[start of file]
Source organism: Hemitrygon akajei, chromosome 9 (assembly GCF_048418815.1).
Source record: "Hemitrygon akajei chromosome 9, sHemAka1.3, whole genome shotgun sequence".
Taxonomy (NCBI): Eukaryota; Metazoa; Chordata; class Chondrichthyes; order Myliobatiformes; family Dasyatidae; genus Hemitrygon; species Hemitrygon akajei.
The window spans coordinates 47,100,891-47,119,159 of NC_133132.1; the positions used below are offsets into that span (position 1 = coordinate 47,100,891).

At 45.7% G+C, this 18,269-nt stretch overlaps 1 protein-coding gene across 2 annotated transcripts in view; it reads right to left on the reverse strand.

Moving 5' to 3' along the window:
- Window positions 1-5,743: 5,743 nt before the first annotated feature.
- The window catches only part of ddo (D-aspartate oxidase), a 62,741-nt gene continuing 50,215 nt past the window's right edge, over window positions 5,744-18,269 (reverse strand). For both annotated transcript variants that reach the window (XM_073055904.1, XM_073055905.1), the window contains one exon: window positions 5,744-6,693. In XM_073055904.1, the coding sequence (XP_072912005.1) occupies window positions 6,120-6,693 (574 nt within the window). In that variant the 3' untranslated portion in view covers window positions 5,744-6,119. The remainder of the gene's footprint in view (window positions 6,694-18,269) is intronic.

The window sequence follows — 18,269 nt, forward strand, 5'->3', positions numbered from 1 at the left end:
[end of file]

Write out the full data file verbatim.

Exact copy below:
Source organism: Hemitrygon akajei, chromosome 9 (assembly GCF_048418815.1).
Source record: "Hemitrygon akajei chromosome 9, sHemAka1.3, whole genome shotgun sequence".
Taxonomy (NCBI): Eukaryota; Metazoa; Chordata; class Chondrichthyes; order Myliobatiformes; family Dasyatidae; genus Hemitrygon; species Hemitrygon akajei.
The window spans coordinates 47,100,891-47,119,159 of NC_133132.1; the positions used below are offsets into that span (position 1 = coordinate 47,100,891).

At 45.7% G+C, this 18,269-nt stretch overlaps 1 protein-coding gene across 2 annotated transcripts in view; it reads right to left on the reverse strand.

Moving 5' to 3' along the window:
- Window positions 1-5,743: 5,743 nt before the first annotated feature.
- The window catches only part of ddo (D-aspartate oxidase), a 62,741-nt gene continuing 50,215 nt past the window's right edge, over window positions 5,744-18,269 (reverse strand). For both annotated transcript variants that reach the window (XM_073055904.1, XM_073055905.1), the window contains one exon: window positions 5,744-6,693. In XM_073055904.1, the coding sequence (XP_072912005.1) occupies window positions 6,120-6,693 (574 nt within the window). In that variant the 3' untranslated portion in view covers window positions 5,744-6,119. The remainder of the gene's footprint in view (window positions 6,694-18,269) is intronic.

The window sequence follows — 18,269 nt, forward strand, 5'->3', positions numbered from 1 at the left end: